TBCi 20 comparison with classic indexes (S&P 500 and DJIA)

TBCi
TBCi
Oct 29, 2018 · 3 min read

DJIA (Dow Jones Industrial Average)

The Dow Jones Industrial Average is a stock market index that shows how 30 large, publicly owned companies based in the USA have traded during a standard trading session in the stock market.

The value of the DJIA is not a weighted arithmetic mean and does not represent its component companies’ market capitalization, but rather the sum of the price of one share of stock for each component company. The sum is corrected by a factor which changes whenever one of the component stocks has a stock split or stock dividend, so as to generate a consistent value for the index.

S&P 500 (The Standard & Poor’s 500 Index)

The Standard & Poor’s 500 Index — S&P 500 is a market-capitalization-weighted index of the 500 largest U.S. publicly traded companies by market value. The S&P 500 is a market value or market-capitalization-weighted index and one of the most common benchmarks for the broader U.S. equity markets. Other common U.S. stock market benchmarks include the Dow Jones Industrial Average or Dow 30 and the Russell 2000 Index, which represents the small-cap index.

The S&P 500 is one of the most widely quoted American indexes because it represents the largest publicly traded corporations in the U.S. The S&P 500 focuses on the U.S. market’s large-cap sector and is also a float-weighted index, meaning company market capitalizations are adjusted by the number of shares available for public trading.

TBCi 20 (Tugush Blockchain Capital Crypto Index)
TBCi 20 diversifying holdings over 20 different assets allows you to invest in the entire volatile crypto market without the risk of betting on a single coin. We constantly monitoring the current top of cryptocurrency market to determine what assets we are going to add to our index and will be rebalanced if necessary.

Structure: Dow Jones Industrial Average vs S&P 500 vs TBCi 20

The major differences between DJIA and S&P 500 lies in their diversity and weighting methodology.

The S&P 500 is often the institutional investor’s preferred index given its depth and breadth, while the Dow Jones Industrial Average has historically been associated with the retail investor’s gauge of the U.S. stock market. Institutional investors perceive the S&P 500 as more representative of U.S. equity markets because it comprises more stocks across all sectors (500 versus the Dow’s 30 Industrials).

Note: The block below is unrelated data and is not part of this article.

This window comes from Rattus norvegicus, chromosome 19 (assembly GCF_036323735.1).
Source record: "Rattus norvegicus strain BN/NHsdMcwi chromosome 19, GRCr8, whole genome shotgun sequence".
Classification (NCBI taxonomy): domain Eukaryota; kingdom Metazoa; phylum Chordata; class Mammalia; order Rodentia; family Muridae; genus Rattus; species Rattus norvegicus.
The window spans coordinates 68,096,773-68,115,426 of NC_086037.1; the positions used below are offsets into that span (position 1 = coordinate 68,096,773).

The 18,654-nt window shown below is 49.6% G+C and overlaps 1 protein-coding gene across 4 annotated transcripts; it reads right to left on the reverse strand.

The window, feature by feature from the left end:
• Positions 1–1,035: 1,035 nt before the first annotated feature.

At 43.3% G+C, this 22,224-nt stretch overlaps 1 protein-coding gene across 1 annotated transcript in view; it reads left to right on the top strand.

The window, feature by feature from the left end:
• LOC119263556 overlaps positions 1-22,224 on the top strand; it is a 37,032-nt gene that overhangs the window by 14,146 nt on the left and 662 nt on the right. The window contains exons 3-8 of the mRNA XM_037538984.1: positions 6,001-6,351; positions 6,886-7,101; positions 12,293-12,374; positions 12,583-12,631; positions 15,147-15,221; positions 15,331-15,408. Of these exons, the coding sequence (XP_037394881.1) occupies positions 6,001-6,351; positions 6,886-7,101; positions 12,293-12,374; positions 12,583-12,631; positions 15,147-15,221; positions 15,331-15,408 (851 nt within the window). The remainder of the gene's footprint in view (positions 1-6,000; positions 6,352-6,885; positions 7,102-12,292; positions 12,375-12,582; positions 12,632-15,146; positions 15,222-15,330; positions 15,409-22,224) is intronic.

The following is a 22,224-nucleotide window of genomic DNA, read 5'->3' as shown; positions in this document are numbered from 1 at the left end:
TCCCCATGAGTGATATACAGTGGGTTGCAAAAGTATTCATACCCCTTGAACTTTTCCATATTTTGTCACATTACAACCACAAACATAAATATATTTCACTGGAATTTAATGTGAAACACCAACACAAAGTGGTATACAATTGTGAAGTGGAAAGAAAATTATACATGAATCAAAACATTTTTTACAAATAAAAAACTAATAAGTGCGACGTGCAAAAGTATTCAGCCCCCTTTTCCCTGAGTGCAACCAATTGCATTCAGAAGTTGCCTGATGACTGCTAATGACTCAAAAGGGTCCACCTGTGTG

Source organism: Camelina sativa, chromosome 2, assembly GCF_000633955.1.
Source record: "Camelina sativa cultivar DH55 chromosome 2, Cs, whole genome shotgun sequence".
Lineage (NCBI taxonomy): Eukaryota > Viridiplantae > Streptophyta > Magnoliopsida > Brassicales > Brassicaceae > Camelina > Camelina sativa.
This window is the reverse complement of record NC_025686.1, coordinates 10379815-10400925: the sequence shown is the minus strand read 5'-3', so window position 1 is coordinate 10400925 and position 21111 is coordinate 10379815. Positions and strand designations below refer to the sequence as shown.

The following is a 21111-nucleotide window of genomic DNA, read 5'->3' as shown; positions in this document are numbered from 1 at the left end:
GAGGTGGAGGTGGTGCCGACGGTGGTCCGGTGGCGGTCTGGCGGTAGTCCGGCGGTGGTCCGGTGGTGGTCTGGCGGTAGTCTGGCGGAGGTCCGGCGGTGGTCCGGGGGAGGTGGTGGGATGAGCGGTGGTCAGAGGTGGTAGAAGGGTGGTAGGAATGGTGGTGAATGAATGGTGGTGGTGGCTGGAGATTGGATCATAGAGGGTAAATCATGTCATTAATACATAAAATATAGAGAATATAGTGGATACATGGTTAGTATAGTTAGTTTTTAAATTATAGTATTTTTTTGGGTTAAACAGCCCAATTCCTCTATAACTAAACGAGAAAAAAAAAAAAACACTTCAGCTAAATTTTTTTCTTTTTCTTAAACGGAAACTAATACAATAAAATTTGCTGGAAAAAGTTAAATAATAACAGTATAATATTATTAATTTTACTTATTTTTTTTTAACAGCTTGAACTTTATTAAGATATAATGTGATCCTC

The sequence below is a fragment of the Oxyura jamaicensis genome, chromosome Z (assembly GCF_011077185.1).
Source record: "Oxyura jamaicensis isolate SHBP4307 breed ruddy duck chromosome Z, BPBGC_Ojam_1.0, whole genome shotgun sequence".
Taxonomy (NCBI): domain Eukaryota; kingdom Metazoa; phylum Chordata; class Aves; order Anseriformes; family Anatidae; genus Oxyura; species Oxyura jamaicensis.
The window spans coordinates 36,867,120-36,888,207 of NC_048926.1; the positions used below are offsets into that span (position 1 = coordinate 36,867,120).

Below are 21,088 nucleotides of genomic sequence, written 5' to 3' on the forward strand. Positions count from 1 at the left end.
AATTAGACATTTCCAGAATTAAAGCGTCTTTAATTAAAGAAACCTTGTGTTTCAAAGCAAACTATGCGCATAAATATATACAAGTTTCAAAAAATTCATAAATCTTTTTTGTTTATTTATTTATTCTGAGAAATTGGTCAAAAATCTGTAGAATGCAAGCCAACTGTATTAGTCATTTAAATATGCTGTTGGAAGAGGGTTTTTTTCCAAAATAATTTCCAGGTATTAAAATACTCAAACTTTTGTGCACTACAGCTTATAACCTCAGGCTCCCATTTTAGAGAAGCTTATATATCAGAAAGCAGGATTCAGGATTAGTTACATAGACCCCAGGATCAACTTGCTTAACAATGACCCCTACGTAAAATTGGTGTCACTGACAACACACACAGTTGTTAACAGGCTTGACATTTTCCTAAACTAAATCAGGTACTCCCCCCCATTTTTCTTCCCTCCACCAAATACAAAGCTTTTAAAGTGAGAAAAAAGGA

The components in the DJIA do not change often, as it takes an important change in a company for it to be removed from the index. If the index comes up for review, the editors on the Averages Committee at Dow Jones & Co. often replace more than one company at a time.

Furthermore, the S&P 500 uses a market capitalization weighting method, giving a higher percentage allocation to companies with the largest market capitalizations, while the DJIA is a price-weighted index that gives companies with higher stock prices a higher index weighting. The market capitalization-weighting structure is more common than price-weighted method across U.S. indexes.

Stocks in the S&P 500 are weighted by their market value rather than their stock prices. In this way, the S&P 500 attempts to ensure that a 10% change in a $20 stock will affect the index the same way that a 10% change in a $50 stock will.

TBCi 20 works on a completely different market, and its assessment requires more flexible tools. Cryptocurrency market is very volatile, and timely rebalancing plays the main role here.

So rebalancing is crucial to stay a stable and healthy index portfolio. TBCi 20 evaluate and use several different indicators to determine which Coins to add to our index or to exclude from our index. The value of TBCi 20 will be determined by the growth of value of the different assets that are backing our index. TBCi 20 Crypto Index is the summation of market capitalizations of all cryptocurrencies within the index divided by the divisor. This similar to S&P 500 methodology, as the previous period’s sum of market capitalizations of its constituents divided by our arbitrarily-picked index starting value.

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